Jackie Stewart sits outside the principal’s office at her daughter Mariah’s school for the fourth time since school began on August 27. It is only the end of September. A look of annoyance crosses her face as she expresses concern for her child.
“This is ridiculous, Mariah is not a troublemaker. I have never been called to her school in years past for a behavior issue. The only calls I ever got were praising her brilliance. Mariah is an impeccable student, intelligent, active in extracurriculars, I don’t know what is going on this year.” She shakes her head and says to no one in particular. “Let me change that, I know what is going on this year. It’s that teacher. She’s the only one Mariah is having a problem with and the one behind all these suspensions.”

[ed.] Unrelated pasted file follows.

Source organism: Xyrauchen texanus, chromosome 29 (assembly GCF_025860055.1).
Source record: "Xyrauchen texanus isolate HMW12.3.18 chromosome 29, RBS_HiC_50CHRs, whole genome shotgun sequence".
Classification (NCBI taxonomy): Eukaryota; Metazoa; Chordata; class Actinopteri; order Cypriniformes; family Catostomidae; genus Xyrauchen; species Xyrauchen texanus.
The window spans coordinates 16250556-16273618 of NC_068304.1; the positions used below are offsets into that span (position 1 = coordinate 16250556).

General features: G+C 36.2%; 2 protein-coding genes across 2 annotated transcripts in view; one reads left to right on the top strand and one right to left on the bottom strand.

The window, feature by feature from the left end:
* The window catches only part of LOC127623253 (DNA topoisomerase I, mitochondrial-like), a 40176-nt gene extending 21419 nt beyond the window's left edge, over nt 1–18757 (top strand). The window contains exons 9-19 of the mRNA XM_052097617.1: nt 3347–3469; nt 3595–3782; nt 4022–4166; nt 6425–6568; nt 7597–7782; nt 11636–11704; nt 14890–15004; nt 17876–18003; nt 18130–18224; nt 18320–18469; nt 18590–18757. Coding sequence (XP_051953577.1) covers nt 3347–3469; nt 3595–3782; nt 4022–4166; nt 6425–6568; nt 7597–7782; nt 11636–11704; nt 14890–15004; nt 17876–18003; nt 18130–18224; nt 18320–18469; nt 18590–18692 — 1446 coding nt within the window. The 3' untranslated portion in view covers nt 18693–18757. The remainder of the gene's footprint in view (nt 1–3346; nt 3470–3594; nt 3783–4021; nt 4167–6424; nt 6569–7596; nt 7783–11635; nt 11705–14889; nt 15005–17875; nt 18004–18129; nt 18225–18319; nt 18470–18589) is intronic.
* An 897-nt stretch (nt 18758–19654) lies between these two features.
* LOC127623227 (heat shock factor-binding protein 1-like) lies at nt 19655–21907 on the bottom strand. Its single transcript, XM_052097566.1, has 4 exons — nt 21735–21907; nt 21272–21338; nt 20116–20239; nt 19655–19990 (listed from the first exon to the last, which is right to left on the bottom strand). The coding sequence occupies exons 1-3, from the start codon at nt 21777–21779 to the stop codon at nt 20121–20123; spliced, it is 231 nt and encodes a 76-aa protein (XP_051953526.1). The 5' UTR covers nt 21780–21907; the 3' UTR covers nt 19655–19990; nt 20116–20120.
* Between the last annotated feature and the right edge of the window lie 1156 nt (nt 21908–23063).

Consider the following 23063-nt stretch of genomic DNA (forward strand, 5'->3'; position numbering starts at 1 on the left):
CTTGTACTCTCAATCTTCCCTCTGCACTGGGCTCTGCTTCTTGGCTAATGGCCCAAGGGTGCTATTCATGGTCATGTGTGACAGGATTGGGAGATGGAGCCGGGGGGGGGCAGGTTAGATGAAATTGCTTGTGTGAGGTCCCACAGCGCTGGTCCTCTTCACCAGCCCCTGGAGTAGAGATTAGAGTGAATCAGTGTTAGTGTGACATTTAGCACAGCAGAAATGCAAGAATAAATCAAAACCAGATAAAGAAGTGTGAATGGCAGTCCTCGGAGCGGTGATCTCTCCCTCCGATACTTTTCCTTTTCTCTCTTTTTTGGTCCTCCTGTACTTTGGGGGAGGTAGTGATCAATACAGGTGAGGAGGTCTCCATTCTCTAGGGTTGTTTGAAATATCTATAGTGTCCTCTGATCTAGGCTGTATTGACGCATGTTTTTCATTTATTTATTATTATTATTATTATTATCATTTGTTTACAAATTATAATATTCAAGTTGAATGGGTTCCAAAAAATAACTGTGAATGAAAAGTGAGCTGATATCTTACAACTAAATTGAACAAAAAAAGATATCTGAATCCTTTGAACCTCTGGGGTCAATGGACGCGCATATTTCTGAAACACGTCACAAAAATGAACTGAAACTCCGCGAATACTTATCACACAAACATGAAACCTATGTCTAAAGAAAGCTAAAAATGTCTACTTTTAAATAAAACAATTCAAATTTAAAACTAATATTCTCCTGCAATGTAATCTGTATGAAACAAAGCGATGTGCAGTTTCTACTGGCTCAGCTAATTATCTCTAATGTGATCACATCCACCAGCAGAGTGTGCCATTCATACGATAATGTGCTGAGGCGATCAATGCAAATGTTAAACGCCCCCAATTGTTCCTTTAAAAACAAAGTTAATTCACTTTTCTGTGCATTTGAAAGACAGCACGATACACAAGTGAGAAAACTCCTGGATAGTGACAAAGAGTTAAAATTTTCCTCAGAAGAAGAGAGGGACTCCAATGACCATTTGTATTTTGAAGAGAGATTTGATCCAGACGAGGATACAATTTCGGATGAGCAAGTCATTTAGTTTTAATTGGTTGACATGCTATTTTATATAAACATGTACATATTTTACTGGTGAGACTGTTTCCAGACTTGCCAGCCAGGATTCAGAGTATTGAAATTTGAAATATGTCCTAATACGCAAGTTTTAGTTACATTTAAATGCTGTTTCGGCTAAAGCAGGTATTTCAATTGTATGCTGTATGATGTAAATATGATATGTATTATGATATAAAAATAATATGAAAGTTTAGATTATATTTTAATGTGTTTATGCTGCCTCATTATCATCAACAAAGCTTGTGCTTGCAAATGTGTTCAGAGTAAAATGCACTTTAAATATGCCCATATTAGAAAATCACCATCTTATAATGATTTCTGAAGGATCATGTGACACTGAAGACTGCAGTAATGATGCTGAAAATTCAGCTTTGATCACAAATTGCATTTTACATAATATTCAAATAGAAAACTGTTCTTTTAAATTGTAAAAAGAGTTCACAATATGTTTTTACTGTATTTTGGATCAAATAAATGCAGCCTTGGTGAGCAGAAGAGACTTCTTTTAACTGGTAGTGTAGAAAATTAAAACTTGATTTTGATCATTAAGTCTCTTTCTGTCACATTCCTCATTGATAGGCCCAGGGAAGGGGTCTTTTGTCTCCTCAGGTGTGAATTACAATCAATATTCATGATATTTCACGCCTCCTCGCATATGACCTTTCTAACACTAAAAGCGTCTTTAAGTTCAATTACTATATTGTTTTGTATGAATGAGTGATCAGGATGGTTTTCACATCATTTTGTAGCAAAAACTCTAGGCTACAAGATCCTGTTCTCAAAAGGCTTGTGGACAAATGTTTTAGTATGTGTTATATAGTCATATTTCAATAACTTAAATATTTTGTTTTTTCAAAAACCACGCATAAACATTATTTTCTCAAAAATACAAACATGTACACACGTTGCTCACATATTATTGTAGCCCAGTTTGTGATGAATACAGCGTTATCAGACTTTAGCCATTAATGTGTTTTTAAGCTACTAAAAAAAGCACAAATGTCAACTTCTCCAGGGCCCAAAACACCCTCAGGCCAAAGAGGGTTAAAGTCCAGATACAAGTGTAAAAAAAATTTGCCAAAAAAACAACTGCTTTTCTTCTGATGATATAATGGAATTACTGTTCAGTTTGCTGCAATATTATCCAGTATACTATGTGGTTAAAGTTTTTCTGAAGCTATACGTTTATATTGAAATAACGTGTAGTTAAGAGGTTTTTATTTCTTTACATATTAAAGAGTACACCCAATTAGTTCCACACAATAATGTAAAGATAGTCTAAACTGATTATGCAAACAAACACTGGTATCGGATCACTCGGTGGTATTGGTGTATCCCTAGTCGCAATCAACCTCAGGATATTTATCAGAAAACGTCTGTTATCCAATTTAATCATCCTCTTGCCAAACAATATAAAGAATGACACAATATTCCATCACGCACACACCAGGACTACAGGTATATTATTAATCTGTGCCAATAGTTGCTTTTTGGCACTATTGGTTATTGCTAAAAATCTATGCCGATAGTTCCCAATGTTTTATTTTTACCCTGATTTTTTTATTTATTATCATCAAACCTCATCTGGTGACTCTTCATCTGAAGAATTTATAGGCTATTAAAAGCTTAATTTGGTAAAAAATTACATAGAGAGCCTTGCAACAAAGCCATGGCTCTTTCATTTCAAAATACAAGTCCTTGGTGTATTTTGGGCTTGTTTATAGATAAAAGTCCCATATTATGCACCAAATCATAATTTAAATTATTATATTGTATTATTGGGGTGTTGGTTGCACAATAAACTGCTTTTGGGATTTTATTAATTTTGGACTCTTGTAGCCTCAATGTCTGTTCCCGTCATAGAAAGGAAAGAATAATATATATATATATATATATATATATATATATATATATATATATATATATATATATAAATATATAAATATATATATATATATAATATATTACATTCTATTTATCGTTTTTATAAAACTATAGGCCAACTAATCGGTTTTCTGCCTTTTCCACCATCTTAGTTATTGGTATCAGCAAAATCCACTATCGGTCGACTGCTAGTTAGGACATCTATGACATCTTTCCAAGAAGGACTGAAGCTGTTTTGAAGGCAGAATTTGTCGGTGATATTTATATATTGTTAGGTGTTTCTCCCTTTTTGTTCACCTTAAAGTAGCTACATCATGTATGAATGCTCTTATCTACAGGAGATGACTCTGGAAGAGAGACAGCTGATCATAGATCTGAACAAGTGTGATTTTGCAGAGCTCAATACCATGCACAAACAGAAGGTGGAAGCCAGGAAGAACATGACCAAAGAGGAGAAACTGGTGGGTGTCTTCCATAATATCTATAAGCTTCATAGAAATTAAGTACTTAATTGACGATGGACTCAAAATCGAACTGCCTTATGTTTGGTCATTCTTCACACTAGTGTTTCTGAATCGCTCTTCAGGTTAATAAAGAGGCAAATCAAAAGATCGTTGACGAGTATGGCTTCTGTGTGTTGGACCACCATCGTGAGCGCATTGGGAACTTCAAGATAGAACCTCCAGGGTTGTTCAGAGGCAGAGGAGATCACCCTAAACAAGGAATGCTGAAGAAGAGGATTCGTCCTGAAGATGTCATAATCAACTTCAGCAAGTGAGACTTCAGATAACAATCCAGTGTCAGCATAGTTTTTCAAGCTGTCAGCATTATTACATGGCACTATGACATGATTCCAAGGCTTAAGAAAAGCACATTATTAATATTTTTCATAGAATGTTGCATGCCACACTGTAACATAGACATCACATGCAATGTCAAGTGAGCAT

Stewart is speaking about the challenges Mariah has been having in history, a subject she once loved and even considered studying in college. Until this year. This year, her first in high school, Mariah has been dissatisfied with the approach her history teacher has taken to explaining events in Black history.
So far, Mariah has been suspended three times for what the school defined as “disobedient and disruptive behavior.” When asked specifics about Mariah’s actions, Stewart—a history professor at a local college—calmly states, “she challenged her teacher on the tenets of white supremacy.”
Not militant, by her own admission, Stewart, as a scholar of history— specifically African-American history and culture—has spent her entire career and efforts as a parent teaching the past in context. She believes that much of what is deemed as problematic when it comes to educating Black and brown children lies in how negatively their experience is presented to them.